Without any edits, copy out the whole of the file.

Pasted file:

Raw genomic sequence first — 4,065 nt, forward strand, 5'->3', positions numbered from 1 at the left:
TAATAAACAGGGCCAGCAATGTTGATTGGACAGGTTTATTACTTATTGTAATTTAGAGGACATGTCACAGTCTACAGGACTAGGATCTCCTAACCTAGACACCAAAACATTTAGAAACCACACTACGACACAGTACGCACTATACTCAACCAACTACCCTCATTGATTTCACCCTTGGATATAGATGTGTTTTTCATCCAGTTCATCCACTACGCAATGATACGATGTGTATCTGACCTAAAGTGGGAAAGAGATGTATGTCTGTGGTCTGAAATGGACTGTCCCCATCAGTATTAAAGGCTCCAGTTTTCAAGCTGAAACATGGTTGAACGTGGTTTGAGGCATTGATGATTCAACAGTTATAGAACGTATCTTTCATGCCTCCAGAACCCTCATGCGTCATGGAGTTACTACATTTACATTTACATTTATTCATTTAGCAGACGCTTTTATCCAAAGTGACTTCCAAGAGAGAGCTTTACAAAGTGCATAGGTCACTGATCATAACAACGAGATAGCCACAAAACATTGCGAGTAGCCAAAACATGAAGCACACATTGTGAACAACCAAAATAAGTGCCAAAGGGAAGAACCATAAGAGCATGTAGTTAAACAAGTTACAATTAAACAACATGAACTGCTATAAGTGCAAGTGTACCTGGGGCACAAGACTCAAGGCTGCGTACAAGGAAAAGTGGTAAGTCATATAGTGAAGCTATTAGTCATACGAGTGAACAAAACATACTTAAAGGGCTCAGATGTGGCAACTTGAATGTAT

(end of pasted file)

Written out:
Raw genomic sequence first — 4,065 nt, forward strand, 5'->3', positions numbered from 1 at the left:
TAATAAACAGGGCCAGCAATGTTGATTGGACAGGTTTATTACTTATTGTAATTTAGAGGACATGTCACAGTCTACAGGACTAGGATCTCCTAACCTAGACACCAAAACATTTAGAAACCACACTACGACACAGTACGCACTATACTCAACCAACTACCCTCATTGATTTCACCCTTGGATATAGATGTGTTTTTCATCCAGTTCATCCACTACGCAATGATACGATGTGTATCTGACCTAAAGTGGGAAAGAGATGTATGTCTGTGGTCTGAAATGGACTGTCCCCATCAGTATTAAAGGCTCCAGTTTTCAAGCTGAAACATGGTTGAACGTGGTTTGAGGCATTGATGATTCAACAGTTATAGAACGTATCTTTCATGCCTCCAGAACCCTCATGCGTCATGGAGTTACTACATTTACATTTACATTTATTCATTTAGCAGACGCTTTTATCCAAAGTGACTTCCAAGAGAGAGCTTTACAAAGTGCATAGGTCACTGATCATAACAACGAGATAGCCACAAAACATTGCGAGTAGCCAAAACATGAAGCACACATTGTGAACAACCAAAATAAGTGCCAAAGGGAAGAACCATAAGAGCATGTAGTTAAACAAGTTACAATTAAACAACATGAACTGCTATAAGTGCAAGTGTACCTGGGGCACAAGACTCAAGGCTGCGTACAAGGAAAAGTGGTAAGTCATATAGTGAAGCTATTAGTCATACGAGTGAACAAAACATACTTAAAGGGCTCAGATGTGGCAACTTGAATGTAT